Sledgehammer's Cycles

Sledgehammer's Cycles
Sledgehammer's Performance and Custom Cycles

Sunday, November 4, 2012

Aaron Copland - The Promise of Living

Aaron Copeland is thought by the too smart by half crowd to be unsophisticated.  He uses simple, traditional, American motifs.  The too smart by half crowd often thinks this way about America itself: it lacks the intellectual finesse of the European Intelligentsia.  In this, they are right: neither America in general nor Copeland in particular display that particular European trait.

And yet Copeland is known as The Dean of American Composers, and America sent a man to the moon and returned him safely to Earth, all in the space of a decade.

That's quite an odd miss, both of Copeland's musical sophistication - influenced more by jazz and the avant garde, and only dressed up in American motifs - and of the American Experiment itself.  This Republic has fostered a society that is perhaps the closest expression of the permanent revolutionary ideal so beloved of the Left.  Copeland's music perhaps captures better than any the fact that the American Revolution wasn't a decade in the 18th Century, but played out over the centuries with the Golden Spike, the Wright Brothers, the Panama Canal, "Lucky" Lindy, the Liberty Ship, and yes, the first steps at the Sea of Tranquillity.

You are almost certainly reading this on a device designed by those same "unsophisticated" Americans.  The American Revolution of creative destruction continues strong in our day.

That creative destruction is apparent in our political process as well.  Four years ago, we took a chance on an inspiring figure who has pretty much let us down on everything he promised.  And so it's on to Tuesday - two days hence - when the Permanent American Revolution will sweep over this President and his party, drowning them in a very American display of creative destruction.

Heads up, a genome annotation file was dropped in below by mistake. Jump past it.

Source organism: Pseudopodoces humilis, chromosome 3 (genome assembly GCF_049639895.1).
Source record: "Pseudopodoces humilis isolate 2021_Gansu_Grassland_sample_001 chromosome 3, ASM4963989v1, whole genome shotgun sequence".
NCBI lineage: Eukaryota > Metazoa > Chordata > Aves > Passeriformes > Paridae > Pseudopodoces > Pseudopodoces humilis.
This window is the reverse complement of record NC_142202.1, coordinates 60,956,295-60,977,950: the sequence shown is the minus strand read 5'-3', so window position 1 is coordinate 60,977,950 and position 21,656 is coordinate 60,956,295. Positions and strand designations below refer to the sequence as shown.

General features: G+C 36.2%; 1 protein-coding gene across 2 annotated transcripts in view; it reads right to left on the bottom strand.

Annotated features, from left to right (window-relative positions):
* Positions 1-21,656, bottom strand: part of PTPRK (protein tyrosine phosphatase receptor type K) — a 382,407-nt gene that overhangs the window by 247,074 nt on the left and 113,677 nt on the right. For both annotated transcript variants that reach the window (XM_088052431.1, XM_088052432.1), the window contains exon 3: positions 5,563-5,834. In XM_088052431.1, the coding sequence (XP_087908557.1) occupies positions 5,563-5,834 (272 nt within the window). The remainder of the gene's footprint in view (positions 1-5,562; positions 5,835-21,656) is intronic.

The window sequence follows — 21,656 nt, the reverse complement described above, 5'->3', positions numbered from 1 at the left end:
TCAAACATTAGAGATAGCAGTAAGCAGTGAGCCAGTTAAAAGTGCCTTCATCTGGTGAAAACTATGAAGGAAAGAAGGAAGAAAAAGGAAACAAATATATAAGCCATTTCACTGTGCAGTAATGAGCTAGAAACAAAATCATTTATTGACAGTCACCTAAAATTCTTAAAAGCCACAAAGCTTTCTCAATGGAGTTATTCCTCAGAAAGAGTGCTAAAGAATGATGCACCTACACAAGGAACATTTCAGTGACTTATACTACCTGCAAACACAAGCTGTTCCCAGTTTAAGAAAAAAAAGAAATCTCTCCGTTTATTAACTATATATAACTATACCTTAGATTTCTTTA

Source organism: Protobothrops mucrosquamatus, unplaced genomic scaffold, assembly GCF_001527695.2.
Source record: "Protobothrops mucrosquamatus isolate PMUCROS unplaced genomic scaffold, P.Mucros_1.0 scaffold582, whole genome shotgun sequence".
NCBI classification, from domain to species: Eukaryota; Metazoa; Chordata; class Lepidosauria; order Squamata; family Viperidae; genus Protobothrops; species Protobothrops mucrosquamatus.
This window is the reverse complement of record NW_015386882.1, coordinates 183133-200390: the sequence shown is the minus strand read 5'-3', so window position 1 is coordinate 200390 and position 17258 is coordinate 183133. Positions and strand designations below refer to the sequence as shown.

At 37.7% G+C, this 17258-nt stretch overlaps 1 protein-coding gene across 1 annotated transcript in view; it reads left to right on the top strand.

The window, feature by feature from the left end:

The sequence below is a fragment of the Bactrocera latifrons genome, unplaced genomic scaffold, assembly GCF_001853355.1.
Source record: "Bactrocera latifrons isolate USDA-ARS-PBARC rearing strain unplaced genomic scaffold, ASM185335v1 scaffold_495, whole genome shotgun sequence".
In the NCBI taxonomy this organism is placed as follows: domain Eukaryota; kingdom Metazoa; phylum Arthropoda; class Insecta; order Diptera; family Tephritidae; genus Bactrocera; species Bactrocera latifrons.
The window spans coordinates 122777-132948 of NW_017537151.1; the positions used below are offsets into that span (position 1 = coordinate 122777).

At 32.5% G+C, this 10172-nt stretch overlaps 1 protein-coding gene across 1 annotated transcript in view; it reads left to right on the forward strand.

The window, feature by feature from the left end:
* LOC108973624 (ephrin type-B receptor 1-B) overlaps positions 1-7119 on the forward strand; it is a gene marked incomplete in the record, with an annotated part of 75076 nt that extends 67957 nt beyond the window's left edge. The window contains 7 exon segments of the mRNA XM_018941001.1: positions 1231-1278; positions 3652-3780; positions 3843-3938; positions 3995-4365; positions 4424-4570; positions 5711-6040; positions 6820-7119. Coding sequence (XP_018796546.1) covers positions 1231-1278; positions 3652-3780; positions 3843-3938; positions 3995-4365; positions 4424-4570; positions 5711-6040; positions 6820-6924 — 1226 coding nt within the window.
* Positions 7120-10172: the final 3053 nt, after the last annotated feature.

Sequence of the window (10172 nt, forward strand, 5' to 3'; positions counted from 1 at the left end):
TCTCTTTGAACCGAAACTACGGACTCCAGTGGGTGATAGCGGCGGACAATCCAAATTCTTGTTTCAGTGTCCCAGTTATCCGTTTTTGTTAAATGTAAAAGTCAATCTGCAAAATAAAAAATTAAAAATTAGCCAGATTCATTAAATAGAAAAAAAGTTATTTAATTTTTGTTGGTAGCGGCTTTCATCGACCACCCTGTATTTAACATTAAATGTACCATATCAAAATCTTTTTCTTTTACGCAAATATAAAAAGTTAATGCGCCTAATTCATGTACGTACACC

Where will it end?  Who can say.  What we know is that the American People remain at the core sensible and resilient.  We have faced worse than this,  have recovered from worse than this and gone on to great things.  The images in today's video are of those people.  I found this incredibly moving.  Inspiring.  "Simple" people - perhaps described as unsophisticated by the too smart by half crowd - that went on to face down two races of Supermen, fix the stain of government-sanctioned racism and truly opening opportunity to all, and building the greatest engine of creative destruction ever seen.

And it was done not by the too smart by half crowd, but rather by ordinary, gloriously unsophisticated Americans chasing the promise of living.  Those Americans took a chance four years ago, one that turned out to be a mirage offered up by those that would split this People.  Those politicians have done their best, and even now are scrambling madly to piece together a coalition to keep their power.